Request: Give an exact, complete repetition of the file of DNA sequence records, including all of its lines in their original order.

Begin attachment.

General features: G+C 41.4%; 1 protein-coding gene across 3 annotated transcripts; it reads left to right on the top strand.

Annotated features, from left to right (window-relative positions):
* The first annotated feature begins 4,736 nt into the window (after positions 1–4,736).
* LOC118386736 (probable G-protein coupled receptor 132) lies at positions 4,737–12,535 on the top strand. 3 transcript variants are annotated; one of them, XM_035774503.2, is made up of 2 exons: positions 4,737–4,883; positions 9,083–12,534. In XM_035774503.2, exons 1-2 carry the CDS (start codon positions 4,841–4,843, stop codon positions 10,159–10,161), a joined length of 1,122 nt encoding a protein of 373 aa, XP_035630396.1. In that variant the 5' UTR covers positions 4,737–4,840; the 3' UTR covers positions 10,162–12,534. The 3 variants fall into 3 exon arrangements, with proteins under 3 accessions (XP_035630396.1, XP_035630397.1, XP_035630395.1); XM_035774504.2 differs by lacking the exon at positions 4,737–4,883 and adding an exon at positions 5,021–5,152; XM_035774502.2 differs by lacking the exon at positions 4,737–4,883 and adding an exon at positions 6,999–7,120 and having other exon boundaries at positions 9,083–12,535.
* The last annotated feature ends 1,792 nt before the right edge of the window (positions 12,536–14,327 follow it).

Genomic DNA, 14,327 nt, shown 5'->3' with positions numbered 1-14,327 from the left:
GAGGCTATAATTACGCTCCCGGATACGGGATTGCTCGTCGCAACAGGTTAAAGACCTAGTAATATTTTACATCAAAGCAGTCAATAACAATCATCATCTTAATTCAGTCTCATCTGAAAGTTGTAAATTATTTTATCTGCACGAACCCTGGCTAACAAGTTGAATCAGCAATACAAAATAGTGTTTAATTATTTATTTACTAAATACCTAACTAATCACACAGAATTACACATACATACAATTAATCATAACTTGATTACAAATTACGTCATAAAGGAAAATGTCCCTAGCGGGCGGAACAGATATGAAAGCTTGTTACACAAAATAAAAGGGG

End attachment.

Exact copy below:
General features: G+C 41.4%; 1 protein-coding gene across 3 annotated transcripts; it reads left to right on the top strand.

Annotated features, from left to right (window-relative positions):
* The first annotated feature begins 4,736 nt into the window (after positions 1–4,736).
* LOC118386736 (probable G-protein coupled receptor 132) lies at positions 4,737–12,535 on the top strand. 3 transcript variants are annotated; one of them, XM_035774503.2, is made up of 2 exons: positions 4,737–4,883; positions 9,083–12,534. In XM_035774503.2, exons 1-2 carry the CDS (start codon positions 4,841–4,843, stop codon positions 10,159–10,161), a joined length of 1,122 nt encoding a protein of 373 aa, XP_035630396.1. In that variant the 5' UTR covers positions 4,737–4,840; the 3' UTR covers positions 10,162–12,534. The 3 variants fall into 3 exon arrangements, with proteins under 3 accessions (XP_035630396.1, XP_035630397.1, XP_035630395.1); XM_035774504.2 differs by lacking the exon at positions 4,737–4,883 and adding an exon at positions 5,021–5,152; XM_035774502.2 differs by lacking the exon at positions 4,737–4,883 and adding an exon at positions 6,999–7,120 and having other exon boundaries at positions 9,083–12,535.
* The last annotated feature ends 1,792 nt before the right edge of the window (positions 12,536–14,327 follow it).

Genomic DNA, 14,327 nt, shown 5'->3' with positions numbered 1-14,327 from the left:
GAGGCTATAATTACGCTCCCGGATACGGGATTGCTCGTCGCAACAGGTTAAAGACCTAGTAATATTTTACATCAAAGCAGTCAATAACAATCATCATCTTAATTCAGTCTCATCTGAAAGTTGTAAATTATTTTATCTGCACGAACCCTGGCTAACAAGTTGAATCAGCAATACAAAATAGTGTTTAATTATTTATTTACTAAATACCTAACTAATCACACAGAATTACACATACATACAATTAATCATAACTTGATTACAAATTACGTCATAAAGGAAAATGTCCCTAGCGGGCGGAACAGATATGAAAGCTTGTTACACAAAATAAAAGGGG